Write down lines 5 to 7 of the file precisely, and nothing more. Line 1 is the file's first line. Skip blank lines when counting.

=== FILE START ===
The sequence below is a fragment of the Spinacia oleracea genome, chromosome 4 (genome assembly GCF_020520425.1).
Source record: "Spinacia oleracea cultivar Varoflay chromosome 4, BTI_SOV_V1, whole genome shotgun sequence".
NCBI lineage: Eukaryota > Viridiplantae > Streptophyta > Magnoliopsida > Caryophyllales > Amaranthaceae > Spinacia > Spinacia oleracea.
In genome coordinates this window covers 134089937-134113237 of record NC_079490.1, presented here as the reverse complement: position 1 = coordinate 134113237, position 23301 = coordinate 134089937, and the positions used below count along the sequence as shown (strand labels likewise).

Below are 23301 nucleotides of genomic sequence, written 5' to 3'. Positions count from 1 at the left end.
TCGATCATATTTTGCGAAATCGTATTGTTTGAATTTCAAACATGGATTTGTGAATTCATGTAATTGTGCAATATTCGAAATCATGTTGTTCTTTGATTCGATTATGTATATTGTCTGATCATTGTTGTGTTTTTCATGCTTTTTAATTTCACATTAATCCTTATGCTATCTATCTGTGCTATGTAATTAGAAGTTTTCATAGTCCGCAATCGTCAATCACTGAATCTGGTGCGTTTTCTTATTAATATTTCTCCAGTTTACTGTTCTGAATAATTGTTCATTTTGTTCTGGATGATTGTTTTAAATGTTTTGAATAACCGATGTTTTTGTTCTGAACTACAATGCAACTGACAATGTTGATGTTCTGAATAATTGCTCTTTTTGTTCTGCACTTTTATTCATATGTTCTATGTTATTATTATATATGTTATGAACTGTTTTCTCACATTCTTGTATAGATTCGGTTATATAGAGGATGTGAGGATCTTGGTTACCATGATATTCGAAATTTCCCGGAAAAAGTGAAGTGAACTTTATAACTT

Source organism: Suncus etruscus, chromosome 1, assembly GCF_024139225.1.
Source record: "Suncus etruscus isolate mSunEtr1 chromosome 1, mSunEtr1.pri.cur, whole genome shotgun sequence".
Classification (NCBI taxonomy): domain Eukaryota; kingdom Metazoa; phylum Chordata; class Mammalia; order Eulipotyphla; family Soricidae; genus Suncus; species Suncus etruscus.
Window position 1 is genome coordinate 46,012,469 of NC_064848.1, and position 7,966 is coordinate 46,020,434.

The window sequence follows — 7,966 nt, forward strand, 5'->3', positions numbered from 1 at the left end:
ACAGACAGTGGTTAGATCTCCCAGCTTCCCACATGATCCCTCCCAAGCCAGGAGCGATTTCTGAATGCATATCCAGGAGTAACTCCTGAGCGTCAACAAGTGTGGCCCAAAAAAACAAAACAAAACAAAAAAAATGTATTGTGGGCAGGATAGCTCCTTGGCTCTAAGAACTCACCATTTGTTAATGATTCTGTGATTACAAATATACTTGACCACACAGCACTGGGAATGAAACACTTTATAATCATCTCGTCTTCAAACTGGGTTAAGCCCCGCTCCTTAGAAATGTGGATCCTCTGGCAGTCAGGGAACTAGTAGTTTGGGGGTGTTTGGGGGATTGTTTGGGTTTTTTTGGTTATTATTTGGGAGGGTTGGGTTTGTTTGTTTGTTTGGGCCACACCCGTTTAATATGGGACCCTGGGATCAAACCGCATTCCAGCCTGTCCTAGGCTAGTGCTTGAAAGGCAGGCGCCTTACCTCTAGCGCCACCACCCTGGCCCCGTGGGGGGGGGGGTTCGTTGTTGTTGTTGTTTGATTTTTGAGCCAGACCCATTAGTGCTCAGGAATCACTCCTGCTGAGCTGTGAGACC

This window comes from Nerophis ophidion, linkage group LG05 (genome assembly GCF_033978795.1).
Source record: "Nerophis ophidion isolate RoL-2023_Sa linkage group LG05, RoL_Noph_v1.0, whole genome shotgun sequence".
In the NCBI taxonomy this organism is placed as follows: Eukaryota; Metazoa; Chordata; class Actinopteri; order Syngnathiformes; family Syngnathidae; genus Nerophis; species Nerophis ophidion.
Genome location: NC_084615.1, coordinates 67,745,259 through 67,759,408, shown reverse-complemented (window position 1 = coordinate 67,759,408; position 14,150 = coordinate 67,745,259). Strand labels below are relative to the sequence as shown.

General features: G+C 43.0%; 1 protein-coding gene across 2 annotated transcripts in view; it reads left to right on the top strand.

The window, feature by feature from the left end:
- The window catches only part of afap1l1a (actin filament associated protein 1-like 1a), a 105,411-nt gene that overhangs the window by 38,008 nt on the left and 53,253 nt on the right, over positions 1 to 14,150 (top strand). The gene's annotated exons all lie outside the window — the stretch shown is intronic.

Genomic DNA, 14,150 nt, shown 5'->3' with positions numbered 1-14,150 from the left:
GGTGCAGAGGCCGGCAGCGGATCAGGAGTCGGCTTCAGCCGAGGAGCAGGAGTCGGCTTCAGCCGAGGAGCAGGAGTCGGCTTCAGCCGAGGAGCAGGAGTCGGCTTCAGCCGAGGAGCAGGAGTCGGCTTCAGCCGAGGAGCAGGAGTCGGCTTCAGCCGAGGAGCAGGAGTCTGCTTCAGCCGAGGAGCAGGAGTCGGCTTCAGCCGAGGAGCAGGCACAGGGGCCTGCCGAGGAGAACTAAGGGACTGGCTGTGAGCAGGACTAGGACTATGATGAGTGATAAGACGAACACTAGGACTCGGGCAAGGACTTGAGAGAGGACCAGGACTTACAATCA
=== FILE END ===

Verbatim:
Below are 23301 nucleotides of genomic sequence, written 5' to 3'. Positions count from 1 at the left end.
TCGATCATATTTTGCGAAATCGTATTGTTTGAATTTCAAACATGGATTTGTGAATTCATGTAATTGTGCAATATTCGAAATCATGTTGTTCTTTGATTCGATTATGTATATTGTCTGATCATTGTTGTGTTTTTCATGCTTTTTAATTTCACATTAATCCTTATGCTATCTATCTGTGCTATGTAATTAGAAGTTTTCATAGTCCGCAATCGTCAATCACTGAATCTGGTGCGTTTTCTTATTAATATTTCTCCAGTTTACTGTTCTGAATAATTGTTCATTTTGTTCTGGATGATTGTTTTAAATGTTTTGAATAACCGATGTTTTTGTTCTGAACTACAATGCAACTGACAATGTTGATGTTCTGAATAATTGCTCTTTTTGTTCTGCACTTTTATTCATATGTTCTATGTTATTATTATATATGTTATGAACTGTTTTCTCACATTCTTGTATAGATTCGGTTATATAGAGGATGTGAGGATCTTGGTTACCATGATATTCGAAATTTCCCGGAAAAAGTGAAGTGAACTTTATAACTT

Source organism: Suncus etruscus, chromosome 1, assembly GCF_024139225.1.